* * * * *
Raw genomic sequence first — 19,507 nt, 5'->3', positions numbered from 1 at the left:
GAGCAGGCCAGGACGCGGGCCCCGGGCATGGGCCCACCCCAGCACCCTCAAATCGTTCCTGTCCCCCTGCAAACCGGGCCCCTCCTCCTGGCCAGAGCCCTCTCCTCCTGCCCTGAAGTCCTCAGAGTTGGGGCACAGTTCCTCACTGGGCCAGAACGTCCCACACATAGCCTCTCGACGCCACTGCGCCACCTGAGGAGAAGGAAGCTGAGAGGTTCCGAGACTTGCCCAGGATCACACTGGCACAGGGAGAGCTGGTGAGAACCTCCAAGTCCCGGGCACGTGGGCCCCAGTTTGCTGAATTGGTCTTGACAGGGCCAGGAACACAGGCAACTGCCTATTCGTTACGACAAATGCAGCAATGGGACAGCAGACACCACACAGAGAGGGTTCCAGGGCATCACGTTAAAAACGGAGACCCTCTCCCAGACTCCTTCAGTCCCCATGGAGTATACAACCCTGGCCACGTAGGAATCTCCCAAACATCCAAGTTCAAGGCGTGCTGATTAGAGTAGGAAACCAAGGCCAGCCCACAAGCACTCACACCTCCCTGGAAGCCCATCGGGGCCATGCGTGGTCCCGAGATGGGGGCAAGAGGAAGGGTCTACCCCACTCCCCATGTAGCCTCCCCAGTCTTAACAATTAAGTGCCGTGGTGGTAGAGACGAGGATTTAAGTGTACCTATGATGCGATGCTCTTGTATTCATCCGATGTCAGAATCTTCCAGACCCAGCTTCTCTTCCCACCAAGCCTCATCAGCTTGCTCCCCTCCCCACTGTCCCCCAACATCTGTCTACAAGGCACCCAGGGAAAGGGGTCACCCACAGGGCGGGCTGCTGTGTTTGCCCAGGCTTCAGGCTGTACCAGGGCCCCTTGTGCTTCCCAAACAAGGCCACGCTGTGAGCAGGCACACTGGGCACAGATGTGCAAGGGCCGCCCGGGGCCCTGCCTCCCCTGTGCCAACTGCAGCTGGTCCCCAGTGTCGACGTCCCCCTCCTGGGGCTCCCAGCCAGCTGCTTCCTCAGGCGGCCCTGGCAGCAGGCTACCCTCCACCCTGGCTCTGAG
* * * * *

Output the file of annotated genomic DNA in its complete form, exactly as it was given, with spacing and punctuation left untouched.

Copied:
Raw genomic sequence first — 19,507 nt, 5'->3', positions numbered from 1 at the left:
GAGCAGGCCAGGACGCGGGCCCCGGGCATGGGCCCACCCCAGCACCCTCAAATCGTTCCTGTCCCCCTGCAAACCGGGCCCCTCCTCCTGGCCAGAGCCCTCTCCTCCTGCCCTGAAGTCCTCAGAGTTGGGGCACAGTTCCTCACTGGGCCAGAACGTCCCACACATAGCCTCTCGACGCCACTGCGCCACCTGAGGAGAAGGAAGCTGAGAGGTTCCGAGACTTGCCCAGGATCACACTGGCACAGGGAGAGCTGGTGAGAACCTCCAAGTCCCGGGCACGTGGGCCCCAGTTTGCTGAATTGGTCTTGACAGGGCCAGGAACACAGGCAACTGCCTATTCGTTACGACAAATGCAGCAATGGGACAGCAGACACCACACAGAGAGGGTTCCAGGGCATCACGTTAAAAACGGAGACCCTCTCCCAGACTCCTTCAGTCCCCATGGAGTATACAACCCTGGCCACGTAGGAATCTCCCAAACATCCAAGTTCAAGGCGTGCTGATTAGAGTAGGAAACCAAGGCCAGCCCACAAGCACTCACACCTCCCTGGAAGCCCATCGGGGCCATGCGTGGTCCCGAGATGGGGGCAAGAGGAAGGGTCTACCCCACTCCCCATGTAGCCTCCCCAGTCTTAACAATTAAGTGCCGTGGTGGTAGAGACGAGGATTTAAGTGTACCTATGATGCGATGCTCTTGTATTCATCCGATGTCAGAATCTTCCAGACCCAGCTTCTCTTCCCACCAAGCCTCATCAGCTTGCTCCCCTCCCCACTGTCCCCCAACATCTGTCTACAAGGCACCCAGGGAAAGGGGTCACCCACAGGGCGGGCTGCTGTGTTTGCCCAGGCTTCAGGCTGTACCAGGGCCCCTTGTGCTTCCCAAACAAGGCCACGCTGTGAGCAGGCACACTGGGCACAGATGTGCAAGGGCCGCCCGGGGCCCTGCCTCCCCTGTGCCAACTGCAGCTGGTCCCCAGTGTCGACGTCCCCCTCCTGGGGCTCCCAGCCAGCTGCTTCCTCAGGCGGCCCTGGCAGCAGGCTACCCTCCACCCTGGCTCTGAG